Academic journal article Quarterly Review of Distance Education

BUT I DON'T WANT TO BE A PROFESSOR! the Innovations of an Online Practitioner Doctorate Focused on Educational Technology Leadership

Academic journal article Quarterly Review of Distance Education

BUT I DON'T WANT TO BE A PROFESSOR! the Innovations of an Online Practitioner Doctorate Focused on Educational Technology Leadership

Article excerpt


Is there a need for an innovative doctorate in educational technology for people who do not want to be a professor? What about an innovative doctorate in educational technology leadership? What about an online practitionerbased program? These are questions that were raised by Morehead State University, a Midwestern regional university, 6 years ago when development began on its first institutional doctoral program, the doctor of education (EdD) in educational leadership, with a track in educational technology leadership. There are several institutions throughout the United States that offer online doctoral programs in educational technology and some institutions are offering practitioner-based EdD programs, but few are combining both of these types of programs. This article describes the development of an innovative online doctoral program in educational technology leadership. It is designed to tell the story of how Morehead State University went through the process of developing its first doctoral program.

Originally, this story was presented by Miller and Curry (2013) at the Association for Educational Communications and Technology (AECT) Annual Convention, but there was still a need to move the story toward a wider audience to detail the development process and to provide insights to those considering the development of similar programs in the future. The telling of MSU's story of developing its first doctoral program was a specific recommendation made by Southern Association of Colleges and Schools (SACS) reviewers during the accreditation site visit after MSU received initial approval for substantive change to become a Level 5 institution (a Southern Association of Colleges and Schools designation for institutions offering three or fewer doctorate degrees). This article will focus upon the initial development of the program and how it was structured with a specific focus on being a practitioner doctorate, rather than being a university faculty preparation program. Additionally, the article will address issues the program has faced such as geographic issues, rigor, policies and procedures, faculty resistance, and the management of expectations. While there have been several issues experienced along the way, there have also been achievements made, particularly in relation to student engagement within the field.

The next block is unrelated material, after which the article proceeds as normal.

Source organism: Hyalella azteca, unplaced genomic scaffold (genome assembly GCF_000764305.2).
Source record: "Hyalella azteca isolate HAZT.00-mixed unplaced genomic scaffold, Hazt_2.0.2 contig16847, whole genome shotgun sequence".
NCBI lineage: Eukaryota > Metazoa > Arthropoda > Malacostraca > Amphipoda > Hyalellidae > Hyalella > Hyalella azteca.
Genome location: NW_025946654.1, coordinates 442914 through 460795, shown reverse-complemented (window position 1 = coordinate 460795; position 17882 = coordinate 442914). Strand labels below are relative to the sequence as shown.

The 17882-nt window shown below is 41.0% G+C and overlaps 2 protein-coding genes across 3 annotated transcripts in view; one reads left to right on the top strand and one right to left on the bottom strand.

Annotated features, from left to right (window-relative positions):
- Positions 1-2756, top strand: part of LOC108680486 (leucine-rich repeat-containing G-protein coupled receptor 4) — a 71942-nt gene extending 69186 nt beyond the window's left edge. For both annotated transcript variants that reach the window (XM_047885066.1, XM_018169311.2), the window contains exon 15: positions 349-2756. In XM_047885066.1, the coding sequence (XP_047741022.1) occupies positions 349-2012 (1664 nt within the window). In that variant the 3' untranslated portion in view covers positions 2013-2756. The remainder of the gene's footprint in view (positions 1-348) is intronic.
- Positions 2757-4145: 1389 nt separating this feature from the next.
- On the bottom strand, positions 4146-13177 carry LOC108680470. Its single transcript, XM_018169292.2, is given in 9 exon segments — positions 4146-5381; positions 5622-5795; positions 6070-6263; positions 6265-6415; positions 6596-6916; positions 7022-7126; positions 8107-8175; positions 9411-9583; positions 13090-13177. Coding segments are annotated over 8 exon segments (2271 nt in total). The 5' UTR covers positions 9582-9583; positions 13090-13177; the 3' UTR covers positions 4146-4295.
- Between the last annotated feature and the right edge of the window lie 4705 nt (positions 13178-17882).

In 2008 Morehead State University (MSU), a Midwestern regional university located in eastern Kentucky, was given the opportunity to develop its first doctoral program. Previously only the research-based doctoral institutions in Kentucky such as the University of Kentucky and the University of Louisville were authorized as public institutions to provide doctoral programs. The caveat by the Kentucky Council on Postsecondary Education for allowing regional universities such as MSU was that it must be an advanced practice educational doctorate (EdD) (Programs of State and Comprehensive Universities, 2012). There was a need for the advanced practice EdD as there had been little difference between the PhD and EdD programs in education within Kentucky previously. This was not a surprising discovery, as this lack of difference has been found in prior research occurring throughout the United States (e.g., Anderson, 1983). This new direction was in direct alignment with the ideals presented by Shulman, Golde, Bueschel, and Garabedian (2006) in discussing a need for reclaiming the EdD for the original intent of preparing advanced practitioners.

The EdD in educational leadership program was developed initially with two tracks that included P-12 administrative leadership and educational technology leadership. The purpose was to create a doctoral program for individuals who wanted to be educational leaders within their current work positions. As the program was being developed it was focused around a "north star" of providing all students an opportunity to leam within a culture of high expectations (Barnett, Miller, & Abell, 2009). …

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